Florence MacCarthy

Life
1563-1640; long kept in the Tower of London, he wrote a manuscript epitome of the of early history of Ireland, held in the British Library as Add. MS 4793, ff. 21, 22 and reprinted in Sir John Gilbert, ed., Facsimiles of National Manuscripts of Ireland (1874).

 

Works
[‘History of Ireland’ in], Sir John Gilbert, ed., Facsimiles of National Manuscripts of Ireland (1874), Pt. IV, Vol. 1 pp.120-23; see also Standish Hayes O’Grady, Catalogue of Irish Manuscripts in the British Museum, I, 61-62.

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Quotations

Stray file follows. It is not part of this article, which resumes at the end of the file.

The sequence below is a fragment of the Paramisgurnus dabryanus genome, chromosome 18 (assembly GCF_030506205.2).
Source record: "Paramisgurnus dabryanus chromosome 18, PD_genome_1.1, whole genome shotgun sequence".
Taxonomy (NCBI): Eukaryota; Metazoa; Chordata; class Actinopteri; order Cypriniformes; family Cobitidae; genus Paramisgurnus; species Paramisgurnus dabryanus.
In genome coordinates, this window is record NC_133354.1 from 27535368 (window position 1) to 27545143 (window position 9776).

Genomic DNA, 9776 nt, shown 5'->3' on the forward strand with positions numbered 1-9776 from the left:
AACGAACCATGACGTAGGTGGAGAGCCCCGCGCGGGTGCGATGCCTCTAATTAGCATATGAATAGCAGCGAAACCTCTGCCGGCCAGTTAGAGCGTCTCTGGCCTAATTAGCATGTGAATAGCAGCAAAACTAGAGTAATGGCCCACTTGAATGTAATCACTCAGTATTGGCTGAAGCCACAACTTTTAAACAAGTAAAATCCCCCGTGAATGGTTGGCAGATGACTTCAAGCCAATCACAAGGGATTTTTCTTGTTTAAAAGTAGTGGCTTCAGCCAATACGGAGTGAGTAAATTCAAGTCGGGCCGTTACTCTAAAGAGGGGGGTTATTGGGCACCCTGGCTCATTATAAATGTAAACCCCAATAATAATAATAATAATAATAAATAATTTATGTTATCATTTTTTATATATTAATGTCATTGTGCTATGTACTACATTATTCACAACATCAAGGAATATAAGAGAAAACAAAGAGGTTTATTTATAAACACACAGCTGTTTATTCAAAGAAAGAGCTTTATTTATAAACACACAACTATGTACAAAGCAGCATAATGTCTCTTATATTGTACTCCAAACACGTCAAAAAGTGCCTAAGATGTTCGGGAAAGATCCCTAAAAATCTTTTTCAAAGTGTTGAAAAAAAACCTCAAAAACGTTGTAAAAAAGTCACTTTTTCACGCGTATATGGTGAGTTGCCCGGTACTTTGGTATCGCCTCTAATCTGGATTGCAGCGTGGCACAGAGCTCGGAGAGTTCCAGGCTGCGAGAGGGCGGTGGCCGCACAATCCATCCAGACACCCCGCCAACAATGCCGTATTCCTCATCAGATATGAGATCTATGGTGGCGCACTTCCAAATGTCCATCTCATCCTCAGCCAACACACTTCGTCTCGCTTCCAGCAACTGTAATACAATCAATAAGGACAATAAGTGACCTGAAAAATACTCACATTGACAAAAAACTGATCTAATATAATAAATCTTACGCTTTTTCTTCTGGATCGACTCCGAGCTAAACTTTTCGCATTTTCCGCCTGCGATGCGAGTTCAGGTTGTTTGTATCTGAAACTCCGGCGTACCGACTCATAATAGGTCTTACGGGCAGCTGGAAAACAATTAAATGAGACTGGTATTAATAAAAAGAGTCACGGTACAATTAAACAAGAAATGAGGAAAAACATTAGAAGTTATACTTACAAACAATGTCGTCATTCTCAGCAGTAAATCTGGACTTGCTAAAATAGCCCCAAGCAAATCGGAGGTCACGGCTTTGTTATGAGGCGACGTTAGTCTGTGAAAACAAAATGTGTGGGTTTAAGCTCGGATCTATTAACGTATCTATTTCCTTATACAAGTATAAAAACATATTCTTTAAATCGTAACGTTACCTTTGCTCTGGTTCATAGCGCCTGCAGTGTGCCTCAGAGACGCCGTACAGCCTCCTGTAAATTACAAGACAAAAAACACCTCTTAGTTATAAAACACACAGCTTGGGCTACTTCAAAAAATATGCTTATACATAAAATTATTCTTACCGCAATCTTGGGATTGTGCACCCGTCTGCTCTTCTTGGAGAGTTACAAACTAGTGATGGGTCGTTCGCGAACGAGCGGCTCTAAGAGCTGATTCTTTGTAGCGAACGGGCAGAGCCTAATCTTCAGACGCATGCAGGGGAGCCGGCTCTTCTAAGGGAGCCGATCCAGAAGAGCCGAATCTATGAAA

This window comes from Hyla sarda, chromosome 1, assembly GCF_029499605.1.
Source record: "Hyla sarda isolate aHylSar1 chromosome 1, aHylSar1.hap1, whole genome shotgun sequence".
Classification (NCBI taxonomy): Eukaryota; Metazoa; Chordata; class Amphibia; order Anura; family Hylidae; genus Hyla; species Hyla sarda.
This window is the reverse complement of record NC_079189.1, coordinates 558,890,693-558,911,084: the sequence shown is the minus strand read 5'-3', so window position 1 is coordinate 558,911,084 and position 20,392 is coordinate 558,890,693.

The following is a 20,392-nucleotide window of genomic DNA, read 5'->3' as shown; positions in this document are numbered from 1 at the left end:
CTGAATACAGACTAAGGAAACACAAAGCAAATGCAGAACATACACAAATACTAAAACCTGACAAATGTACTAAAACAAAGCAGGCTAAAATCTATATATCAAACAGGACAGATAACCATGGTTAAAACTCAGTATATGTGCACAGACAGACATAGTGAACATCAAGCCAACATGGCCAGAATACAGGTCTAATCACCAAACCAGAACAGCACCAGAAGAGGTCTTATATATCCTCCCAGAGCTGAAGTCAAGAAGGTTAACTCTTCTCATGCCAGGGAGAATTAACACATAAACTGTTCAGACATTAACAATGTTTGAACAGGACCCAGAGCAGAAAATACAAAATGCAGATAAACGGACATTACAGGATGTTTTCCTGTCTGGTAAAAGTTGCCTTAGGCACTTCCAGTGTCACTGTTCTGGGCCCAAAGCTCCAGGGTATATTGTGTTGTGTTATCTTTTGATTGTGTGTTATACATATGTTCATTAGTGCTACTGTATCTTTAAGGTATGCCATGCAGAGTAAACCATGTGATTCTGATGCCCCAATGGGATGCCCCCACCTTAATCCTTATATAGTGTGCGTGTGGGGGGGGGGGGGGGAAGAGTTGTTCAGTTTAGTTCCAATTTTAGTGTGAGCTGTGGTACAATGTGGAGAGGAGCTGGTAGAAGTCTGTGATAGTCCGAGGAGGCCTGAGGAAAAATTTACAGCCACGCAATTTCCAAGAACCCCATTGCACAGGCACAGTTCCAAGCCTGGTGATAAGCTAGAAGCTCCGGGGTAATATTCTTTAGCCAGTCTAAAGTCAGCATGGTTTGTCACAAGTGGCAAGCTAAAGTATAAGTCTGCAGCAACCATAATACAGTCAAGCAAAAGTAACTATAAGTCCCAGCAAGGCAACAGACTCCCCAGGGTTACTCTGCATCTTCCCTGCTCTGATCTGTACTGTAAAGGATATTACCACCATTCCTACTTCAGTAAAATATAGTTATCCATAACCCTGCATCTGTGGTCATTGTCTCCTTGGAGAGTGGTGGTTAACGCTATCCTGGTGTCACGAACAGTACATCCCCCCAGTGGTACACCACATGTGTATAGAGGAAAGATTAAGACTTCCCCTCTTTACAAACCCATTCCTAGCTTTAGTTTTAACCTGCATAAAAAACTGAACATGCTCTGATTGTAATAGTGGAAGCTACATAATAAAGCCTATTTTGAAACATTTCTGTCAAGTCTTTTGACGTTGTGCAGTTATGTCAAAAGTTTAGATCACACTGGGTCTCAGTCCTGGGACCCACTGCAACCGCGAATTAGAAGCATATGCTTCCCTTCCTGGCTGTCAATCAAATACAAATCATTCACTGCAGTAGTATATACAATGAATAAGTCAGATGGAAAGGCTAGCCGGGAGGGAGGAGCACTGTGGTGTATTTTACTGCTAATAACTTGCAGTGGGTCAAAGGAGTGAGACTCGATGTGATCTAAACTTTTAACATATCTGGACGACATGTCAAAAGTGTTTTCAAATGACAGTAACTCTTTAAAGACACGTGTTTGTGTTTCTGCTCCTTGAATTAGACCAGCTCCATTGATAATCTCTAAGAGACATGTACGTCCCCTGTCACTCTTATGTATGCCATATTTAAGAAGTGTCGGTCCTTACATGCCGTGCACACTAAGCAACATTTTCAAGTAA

“Epitome of Irish History”: ‘Then had they those that were called curidha (heroes) as Curi, Conall, Cernach, Cuchulin, and others that for their agility, strength, and activity and valour were much celebrated: and about one hundred and fifty years later they had those bands or companies called fiena that for their activity and valour were elected and chosen out of all the provinces. Their chief charge was to watch all the havens, and keep the country from sudden invasion, being commanded by Cumhaill mac Trenmoir, a Leinsterman, and by Finn mac Cumhaill, his son, after he was killed at the battle of Cnuca by Conn Cedcathach, or Counn (of the hundred battles).’ (Rep. in Gilbert, ed., Facsimiles of National Manuscripts of Ireland, Pt. IV, Vol. I, pp.120-23; p.122; cited in Russell K. Alspach, Irish Poetry from the English Invasion to 1798, Philadelphia: Pennsylvania UP 1959, p.69 - from whence Works, supra..)

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